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Lachavious Simmons Received *ZERO* Practice Reps at Right Tackle Before Starting vs. Bucs

Chicago Bears

On top of being the Bears’ starting left tackle and a news-breaker sharing injury progress reports regarding his teammates, Jason Peters found himself exposing a bright red flag regarding a coaching misstep that took place ahed of the team’s loss to the Bucs.

On the one hand, it’s not surprising that Lachavious Simmons didn’t get any practice reps before his Sunday start. Remember, Elijah Wilkinson was put on the COVID reserve list just hours before kickoff. This left Simmons, a seventh-round pick in 2020, as the next-man-up on the depth chart. It’s worth pointing out Simmons did have *SOME* experience at tackle from the preseason. But most teams don’t give their fifth option at right tackle first-team reps. Let’s be honest. Contingency plans involving the fifth offensive tackle won’t likely be the best. Nevertheless, it’s not an excuse for the decision-making process Matt Nagy and his staff used in Week 7.

Because in no universe is it logical to give a player their first start when they have no practice experience leading up to the game and have just one offensive snap under their belt. Not only is that nonsensical, it was a decision that didn’t position the player in a good place to succeed, and put Justin Fields directly in the line of fire. From the moment it became Fields’ time, every decision made should’ve been one with doing right by Fields in mind. Putting a young player with no starting experience on an island with Shaq Barrett doesn’t do that.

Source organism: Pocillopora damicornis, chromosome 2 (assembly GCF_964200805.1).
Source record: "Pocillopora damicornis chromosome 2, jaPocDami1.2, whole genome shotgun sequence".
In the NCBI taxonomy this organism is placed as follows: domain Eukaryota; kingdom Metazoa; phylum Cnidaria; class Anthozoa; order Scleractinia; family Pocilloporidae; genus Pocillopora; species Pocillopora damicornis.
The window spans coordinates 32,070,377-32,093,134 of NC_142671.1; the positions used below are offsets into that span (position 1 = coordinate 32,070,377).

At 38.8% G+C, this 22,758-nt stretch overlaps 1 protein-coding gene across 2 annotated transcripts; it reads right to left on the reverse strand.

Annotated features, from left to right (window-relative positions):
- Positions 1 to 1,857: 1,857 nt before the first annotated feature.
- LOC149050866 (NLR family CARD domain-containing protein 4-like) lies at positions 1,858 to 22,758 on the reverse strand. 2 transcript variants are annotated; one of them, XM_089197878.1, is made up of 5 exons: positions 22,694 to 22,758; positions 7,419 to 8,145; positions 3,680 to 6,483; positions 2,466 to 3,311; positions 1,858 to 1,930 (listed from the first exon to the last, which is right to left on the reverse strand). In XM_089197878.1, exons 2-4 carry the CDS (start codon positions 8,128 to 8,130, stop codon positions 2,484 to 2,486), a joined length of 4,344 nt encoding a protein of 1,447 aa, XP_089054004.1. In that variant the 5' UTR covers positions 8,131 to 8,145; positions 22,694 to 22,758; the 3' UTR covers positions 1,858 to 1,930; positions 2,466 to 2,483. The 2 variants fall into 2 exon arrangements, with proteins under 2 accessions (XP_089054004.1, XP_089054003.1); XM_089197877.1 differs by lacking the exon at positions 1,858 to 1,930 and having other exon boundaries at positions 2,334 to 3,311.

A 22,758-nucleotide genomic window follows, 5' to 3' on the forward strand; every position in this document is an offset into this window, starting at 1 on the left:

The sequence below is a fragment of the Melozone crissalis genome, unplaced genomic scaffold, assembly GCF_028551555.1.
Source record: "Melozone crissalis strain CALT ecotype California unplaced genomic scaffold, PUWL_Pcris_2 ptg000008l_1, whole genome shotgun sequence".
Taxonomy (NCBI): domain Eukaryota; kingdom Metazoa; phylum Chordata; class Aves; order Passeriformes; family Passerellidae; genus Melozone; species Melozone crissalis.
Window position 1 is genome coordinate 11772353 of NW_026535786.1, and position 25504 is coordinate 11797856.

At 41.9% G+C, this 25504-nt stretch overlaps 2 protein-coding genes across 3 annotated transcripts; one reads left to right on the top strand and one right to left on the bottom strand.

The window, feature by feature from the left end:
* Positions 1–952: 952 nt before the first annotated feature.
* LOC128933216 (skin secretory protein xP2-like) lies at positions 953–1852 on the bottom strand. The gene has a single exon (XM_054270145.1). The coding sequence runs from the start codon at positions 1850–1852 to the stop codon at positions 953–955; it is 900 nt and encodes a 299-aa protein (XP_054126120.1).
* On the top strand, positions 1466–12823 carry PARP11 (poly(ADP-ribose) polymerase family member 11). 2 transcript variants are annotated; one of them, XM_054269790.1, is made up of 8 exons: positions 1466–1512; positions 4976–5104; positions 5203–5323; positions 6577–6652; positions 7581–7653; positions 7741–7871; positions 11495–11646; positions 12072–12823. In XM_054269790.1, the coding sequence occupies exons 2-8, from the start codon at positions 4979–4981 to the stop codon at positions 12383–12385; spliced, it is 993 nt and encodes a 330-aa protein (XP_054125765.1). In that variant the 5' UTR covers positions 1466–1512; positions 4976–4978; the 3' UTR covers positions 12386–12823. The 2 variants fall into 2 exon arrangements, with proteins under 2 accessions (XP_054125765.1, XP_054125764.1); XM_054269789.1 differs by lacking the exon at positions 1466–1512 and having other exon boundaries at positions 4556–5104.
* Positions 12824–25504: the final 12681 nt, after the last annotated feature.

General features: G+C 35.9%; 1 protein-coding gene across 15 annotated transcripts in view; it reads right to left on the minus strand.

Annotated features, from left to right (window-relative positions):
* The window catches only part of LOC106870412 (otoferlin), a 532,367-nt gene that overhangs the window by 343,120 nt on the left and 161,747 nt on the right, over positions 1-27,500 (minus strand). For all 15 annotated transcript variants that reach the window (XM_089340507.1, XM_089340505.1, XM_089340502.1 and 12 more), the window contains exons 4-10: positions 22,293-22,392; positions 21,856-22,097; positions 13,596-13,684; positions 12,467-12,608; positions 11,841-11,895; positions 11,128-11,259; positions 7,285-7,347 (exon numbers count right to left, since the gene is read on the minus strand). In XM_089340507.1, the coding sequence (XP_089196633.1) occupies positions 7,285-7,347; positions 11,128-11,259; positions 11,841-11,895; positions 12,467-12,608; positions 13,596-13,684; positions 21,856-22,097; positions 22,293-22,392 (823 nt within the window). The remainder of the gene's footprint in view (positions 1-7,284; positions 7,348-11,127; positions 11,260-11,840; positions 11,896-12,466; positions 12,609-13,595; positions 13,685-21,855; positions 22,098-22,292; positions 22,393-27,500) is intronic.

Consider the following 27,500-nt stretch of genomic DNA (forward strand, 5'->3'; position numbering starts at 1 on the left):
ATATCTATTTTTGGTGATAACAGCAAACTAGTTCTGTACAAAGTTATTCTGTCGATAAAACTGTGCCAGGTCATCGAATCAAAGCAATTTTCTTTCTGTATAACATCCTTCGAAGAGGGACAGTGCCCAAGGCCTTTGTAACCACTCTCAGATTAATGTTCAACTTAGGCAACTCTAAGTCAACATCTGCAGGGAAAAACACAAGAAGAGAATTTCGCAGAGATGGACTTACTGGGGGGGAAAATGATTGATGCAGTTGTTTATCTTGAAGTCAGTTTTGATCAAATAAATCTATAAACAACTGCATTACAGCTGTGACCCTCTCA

And it didn’t take long for us to figure this out:

After realizing the Simmons experience wasn’t working, the Bears threw Alex Bars into the mix Alex Bars. And even though Bars doesn’t necessarily move the needle, at least he has prior starting experience in the trenches. All of this leaves me wondering what Bars did to slide down the depth chart. I realize we’re discussing a situation pitting a seventh-round pick and an undrafted free agent. But how does one go from being a starting guard during the offense’s best stretch in 2020 to being behind a player with Simmons’ limited body of work? That feels fair to ask.

In the end, it all points to issues at the top. Coaching, planning, and evaluating should be in question. That it’s taking a 39-year-old offensive lineman who was fishing when the team called on him to lend a helping hand to shine a light on these problems feel awfully telling.



Author: Luis Medina

Luis Medina is a Writer at Bleacher Nation, and you can find him on Twitter at@lcm1986.